Iran's president Hassan Rouhani meets with German Vice Chancellor and Economy Minister Sigmar Gabriel at his office in Tehran, Iran, Monday, July 20, 2015. (AP Photo/Ebrahim Noroozi)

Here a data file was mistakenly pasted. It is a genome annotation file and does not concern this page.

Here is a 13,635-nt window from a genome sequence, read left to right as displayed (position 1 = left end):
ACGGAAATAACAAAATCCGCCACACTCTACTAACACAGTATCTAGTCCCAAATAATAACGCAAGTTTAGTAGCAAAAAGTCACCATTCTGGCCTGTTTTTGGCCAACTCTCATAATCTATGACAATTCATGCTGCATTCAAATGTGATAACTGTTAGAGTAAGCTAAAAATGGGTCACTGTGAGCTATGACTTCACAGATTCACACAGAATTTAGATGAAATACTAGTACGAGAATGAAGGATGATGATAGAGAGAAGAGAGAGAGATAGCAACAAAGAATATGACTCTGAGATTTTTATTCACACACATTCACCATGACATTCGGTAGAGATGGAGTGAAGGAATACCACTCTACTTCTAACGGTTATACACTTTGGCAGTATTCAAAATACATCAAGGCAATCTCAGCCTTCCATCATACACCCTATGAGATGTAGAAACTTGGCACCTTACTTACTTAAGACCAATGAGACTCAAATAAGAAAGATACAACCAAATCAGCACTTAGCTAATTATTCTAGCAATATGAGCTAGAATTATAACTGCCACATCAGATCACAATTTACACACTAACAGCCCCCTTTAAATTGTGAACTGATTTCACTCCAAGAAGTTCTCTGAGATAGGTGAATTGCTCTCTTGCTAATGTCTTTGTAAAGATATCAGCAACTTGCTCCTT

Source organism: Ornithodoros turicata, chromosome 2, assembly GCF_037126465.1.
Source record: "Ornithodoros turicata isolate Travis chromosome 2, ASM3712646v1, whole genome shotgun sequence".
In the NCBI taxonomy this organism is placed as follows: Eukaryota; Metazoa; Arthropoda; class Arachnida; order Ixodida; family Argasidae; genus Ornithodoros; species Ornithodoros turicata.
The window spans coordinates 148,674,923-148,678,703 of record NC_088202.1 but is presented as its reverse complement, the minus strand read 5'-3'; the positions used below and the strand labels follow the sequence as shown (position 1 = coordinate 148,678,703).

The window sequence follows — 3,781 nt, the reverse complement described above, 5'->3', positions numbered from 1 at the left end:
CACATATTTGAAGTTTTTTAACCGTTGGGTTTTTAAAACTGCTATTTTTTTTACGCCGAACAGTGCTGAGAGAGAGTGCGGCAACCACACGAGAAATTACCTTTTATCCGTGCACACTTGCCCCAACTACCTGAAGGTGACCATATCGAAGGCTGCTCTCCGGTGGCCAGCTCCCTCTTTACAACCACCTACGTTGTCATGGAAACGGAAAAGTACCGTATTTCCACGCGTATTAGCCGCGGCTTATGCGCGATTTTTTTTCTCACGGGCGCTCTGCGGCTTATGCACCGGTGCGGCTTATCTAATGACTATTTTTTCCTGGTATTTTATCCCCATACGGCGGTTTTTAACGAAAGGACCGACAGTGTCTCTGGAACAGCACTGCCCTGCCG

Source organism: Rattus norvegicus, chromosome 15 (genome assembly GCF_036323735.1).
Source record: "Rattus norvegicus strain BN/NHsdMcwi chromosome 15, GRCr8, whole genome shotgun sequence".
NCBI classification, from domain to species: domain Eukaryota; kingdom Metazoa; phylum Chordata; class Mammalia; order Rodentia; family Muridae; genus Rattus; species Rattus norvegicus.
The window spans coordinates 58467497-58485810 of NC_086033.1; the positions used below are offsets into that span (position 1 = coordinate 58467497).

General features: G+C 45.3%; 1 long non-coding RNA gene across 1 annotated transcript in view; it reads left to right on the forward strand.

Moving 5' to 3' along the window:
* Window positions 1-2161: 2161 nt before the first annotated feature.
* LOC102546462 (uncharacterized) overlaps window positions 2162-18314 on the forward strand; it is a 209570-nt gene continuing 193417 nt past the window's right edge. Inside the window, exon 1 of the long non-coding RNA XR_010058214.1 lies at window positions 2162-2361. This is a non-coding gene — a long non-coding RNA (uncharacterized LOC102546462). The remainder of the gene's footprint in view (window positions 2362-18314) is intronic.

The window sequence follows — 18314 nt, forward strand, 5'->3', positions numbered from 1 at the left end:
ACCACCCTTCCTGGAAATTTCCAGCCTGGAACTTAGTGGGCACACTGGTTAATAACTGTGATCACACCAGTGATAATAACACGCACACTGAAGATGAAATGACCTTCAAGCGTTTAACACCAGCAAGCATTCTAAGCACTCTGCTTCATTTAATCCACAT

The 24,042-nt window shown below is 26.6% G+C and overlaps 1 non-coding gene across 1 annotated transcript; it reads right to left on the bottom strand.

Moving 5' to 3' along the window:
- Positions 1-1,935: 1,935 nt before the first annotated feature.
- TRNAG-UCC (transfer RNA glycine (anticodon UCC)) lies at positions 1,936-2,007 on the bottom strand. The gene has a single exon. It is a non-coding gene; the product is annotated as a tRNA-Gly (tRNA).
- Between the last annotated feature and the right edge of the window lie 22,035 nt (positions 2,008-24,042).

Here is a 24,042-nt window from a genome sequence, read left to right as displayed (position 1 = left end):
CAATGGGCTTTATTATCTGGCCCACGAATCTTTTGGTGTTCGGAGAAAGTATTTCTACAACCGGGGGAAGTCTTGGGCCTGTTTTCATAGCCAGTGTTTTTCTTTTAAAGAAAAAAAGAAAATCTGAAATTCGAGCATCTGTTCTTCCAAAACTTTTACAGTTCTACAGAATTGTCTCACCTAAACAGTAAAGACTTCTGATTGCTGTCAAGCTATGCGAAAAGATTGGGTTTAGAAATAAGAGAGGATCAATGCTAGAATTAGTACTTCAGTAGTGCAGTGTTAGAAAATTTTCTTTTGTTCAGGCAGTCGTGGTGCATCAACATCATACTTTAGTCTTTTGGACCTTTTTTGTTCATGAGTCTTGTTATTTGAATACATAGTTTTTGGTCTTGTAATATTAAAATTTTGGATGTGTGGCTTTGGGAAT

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Let's imagine that the opponents of the nuclear agreement with Iran get their way.Within one year, Iran would have more than 25,000 centrifuges, its breakout time would shrink to mere weeks, and the sanctions against it would crumble.In 2005, three European powers rejected a nuclear deal with Iran after two years of negotiations.There is no doubt that Iran has the capacity to make centrifuges, even under crippling sanctions. Between November 2012 and November 2013, when all international sanctions against Iran were in place, it installed 6,000 new centrifuges. For most of the other countries involved, the sanctions were enacted specifically to bring Iran to the negotiating table. These countries would not allow them to be turned into a permanent mechanism to strangle Iran. As for the belief that the Islamic Republic will collapse soon, there is little evidence for this hope. More importantly, we know that a more democratic Iran would likely still support a nuclear program.
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